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Pycnogenol keeps skin young

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Joined: 07 May 2005
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PostPosted: Wed Feb 24, 2016 12:03 am    Post subject: Pycnogenol keeps skin young Reply with quote

Here's a study found on ergo-log. The main problem is that this study was funded by the company that makes Pycnogenol, and owns the patent for it.

Pycnogenol keeps skin young

The supplement Pycnogenol rejuvenates the skin. Researchers at the German Leibniz Research Institute for Environmental Medicine came to this conclusion after performing a small study in which twenty women participated. According to the Germans, Pycnogenol activates genes that prompt skin cells to make collagen and hyaluronic acid.

Pycnogenol is a patented extract of bark from the pine tree Pinus pinaster. [] It consists for 70 percent of procyanidins. Procyanidins are also called proanthocyanidins or OPCs and they are oligomers of catechin and epicatechin. These compounds are also found in cherries, grapes, apples, berries and tea.

Pycnogenol is produced by the Swiss company Horphag Research. Horphag financed the Germany study, which was published in spring 2012 in Skin Pharmacology and Physiology and attracted attention in the popular press. The article below appeared in the Daily Mail of 27th January.

If you give Pycnogenol to diabetics with wounds it speeds up the healing process. [Clin Appl Thromb Hemost. 2006 Jul; 12(3): 318-23.] Diabetes delays wound healing, probably because the blood supply to skin cells is worse in diabetics. The same is the case for some cardiovascular diseases, and in these Pycnogenol also speeds up wound healing. [Angiology. 2005 Nov-Dec; 56(6): 699-705.] Animal studies have also shown that gel containing Pycnogenol helps the process of wound healing and also reduces the formation of scar tissue. [Phytother Res. 2004 Jul; 18(7): 579-81.] It looks as though Pycnogenol improves the blood supply to the skin cells.

The Germans were curious to know whether Pycnogenol also helps delay skin aging. In a 12-week long experiment the researchers gave 20 post-menopausal women aged 55-68 a capsule containing 25 mg Pycnogenol three times a day.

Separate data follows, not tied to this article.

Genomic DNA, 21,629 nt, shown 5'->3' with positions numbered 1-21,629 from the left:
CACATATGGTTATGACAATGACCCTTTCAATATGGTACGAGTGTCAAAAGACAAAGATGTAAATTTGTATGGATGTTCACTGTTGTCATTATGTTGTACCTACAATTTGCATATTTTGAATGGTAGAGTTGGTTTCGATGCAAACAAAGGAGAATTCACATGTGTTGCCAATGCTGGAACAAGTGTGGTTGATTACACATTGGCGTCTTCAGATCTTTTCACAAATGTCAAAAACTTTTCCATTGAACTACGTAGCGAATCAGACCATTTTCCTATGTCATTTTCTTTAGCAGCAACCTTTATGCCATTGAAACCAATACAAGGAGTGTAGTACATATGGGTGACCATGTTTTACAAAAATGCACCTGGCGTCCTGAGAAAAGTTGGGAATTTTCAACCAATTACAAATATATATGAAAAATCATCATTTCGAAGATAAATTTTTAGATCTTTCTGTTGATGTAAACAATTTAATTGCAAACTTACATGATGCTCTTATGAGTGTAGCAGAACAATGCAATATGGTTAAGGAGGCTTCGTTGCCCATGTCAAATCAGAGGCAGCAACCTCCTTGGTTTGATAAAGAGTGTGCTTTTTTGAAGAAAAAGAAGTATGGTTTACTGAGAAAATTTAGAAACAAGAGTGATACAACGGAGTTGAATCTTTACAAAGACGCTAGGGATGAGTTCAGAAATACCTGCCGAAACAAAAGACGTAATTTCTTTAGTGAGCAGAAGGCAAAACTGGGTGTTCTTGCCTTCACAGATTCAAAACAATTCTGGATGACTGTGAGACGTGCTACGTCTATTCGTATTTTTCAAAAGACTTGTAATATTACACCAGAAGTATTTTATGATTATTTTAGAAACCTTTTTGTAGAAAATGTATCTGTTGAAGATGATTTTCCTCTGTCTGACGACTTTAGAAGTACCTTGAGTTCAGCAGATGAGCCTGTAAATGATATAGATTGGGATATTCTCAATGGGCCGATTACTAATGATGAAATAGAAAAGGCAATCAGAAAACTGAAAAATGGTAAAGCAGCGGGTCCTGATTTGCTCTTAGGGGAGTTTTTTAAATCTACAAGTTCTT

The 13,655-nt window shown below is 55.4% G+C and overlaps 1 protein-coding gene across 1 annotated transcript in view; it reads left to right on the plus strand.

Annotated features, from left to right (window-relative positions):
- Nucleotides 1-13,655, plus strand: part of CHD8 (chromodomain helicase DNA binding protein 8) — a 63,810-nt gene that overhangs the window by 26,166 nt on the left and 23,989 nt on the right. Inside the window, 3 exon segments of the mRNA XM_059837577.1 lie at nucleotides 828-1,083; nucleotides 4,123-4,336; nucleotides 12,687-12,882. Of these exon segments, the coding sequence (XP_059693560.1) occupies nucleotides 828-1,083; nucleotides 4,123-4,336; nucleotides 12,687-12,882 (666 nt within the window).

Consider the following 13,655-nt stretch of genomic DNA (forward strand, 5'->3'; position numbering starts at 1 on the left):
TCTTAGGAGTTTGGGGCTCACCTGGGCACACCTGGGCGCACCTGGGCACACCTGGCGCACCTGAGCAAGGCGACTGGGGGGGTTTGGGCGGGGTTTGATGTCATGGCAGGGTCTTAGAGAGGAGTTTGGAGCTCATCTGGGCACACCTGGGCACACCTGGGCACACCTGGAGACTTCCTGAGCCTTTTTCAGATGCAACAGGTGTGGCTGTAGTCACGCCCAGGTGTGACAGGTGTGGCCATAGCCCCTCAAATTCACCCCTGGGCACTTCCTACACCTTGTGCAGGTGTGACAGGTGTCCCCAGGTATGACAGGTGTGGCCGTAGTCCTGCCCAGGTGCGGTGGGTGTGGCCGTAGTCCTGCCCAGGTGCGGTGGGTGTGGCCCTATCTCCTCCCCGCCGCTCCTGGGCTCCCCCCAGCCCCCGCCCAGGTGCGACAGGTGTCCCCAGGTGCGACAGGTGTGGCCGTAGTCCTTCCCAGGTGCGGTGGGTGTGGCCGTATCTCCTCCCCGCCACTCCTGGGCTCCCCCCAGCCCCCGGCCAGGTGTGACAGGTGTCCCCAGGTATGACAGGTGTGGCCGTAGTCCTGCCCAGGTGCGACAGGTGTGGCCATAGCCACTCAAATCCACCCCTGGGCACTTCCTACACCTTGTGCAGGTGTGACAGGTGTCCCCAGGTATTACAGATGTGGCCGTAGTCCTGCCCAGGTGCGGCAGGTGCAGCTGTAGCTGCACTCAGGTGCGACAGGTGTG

During those 12 weeks the women's skin became more elastic, as the figure below shows. The second figure below shows the effect of Pycnogenol on the skin hydration. Left: entire population; right: only the women with a dry skin. As you can see, it looks as though Pycnogenol also improves skin hydration, but that this effect fades after six weeks.

In skin cells Pycnogenol boosted the activity of the genes HAS-1, COL 1A1 and COL 1A2. HAS-1 is involved in the production of hyaluronic acid; the other two genes are involved in the production of collagen. The effect on COL 1A1 and COL 1A2 was not statistically significant, but the researchers put that down to the small size of their experimental group.

"Our study indicates that Pycnogenol supplementation improves skin hydration and elasticity by inducing the de novo synthesis of hyaluronic acid", the researchers conclude. "In addition, we provide some evidence that collagen de novo synthesis may be stimulated. The latter observation should prompt further studies to more closely evaluate the potential of Pycnogenol supplementation to counteract human skin aging."

Skin Pharmacol Physiol. 2012; 25(2): 86-92.
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Joined: 27 Aug 2016
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Location: Belize

PostPosted: Fri Sep 02, 2016 2:59 pm    Post subject: Pycnogenol keeps skin young Reply with quote

Hi Seeker, Im curious to know how things are going with the Pycnogenol supplement.

I currently take Hyaluronic Acid and this has improved my skin, but reading those studies on Pycnogenol are interesting, since it seems using this supplement increases Hyaluronic Acid production, as well as Collagen and Elastin.

Taking Pycnogenol seems like killing 2 or more birds with one stone not that Im in the habit of killing innocent birds...
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PostPosted: Wed Oct 05, 2016 1:44 pm    Post subject: Reply with quote

I use Pycnogenol topically, in a DIY serum. It's easier to use than grape seed extract for that purpose, because Pycnogenol is water-soluble, whereas grape seed extract is not. And I seem to be getting good results from it.

I use the Pycnogenol serum with a Vitamin C serum (DIY), because I suspect that the 2 combined might work better than either one alone.

I've also been taking Pycnogenol internally, in addition to grape seed extract. But I'm going to stop taking Pycnogenol internally, because I'm not convinced that Pycnogenol confers any benefits that cannot be obtained by using grape seed extract.

And grape seed extract is a lot cheaper. Especially if you buy the powder.

Grape seed extract (taken internally) seems to have some amazing health benefits, that go beyond what it can do for your skin.

But you have to take enough of 2,000 mg a day, to get those benefits.
And it should be taken on an empty stomach. I've read that taking grape seed extract on an empty stomach increases absorption by 5 times what you would get, if taken with meals.
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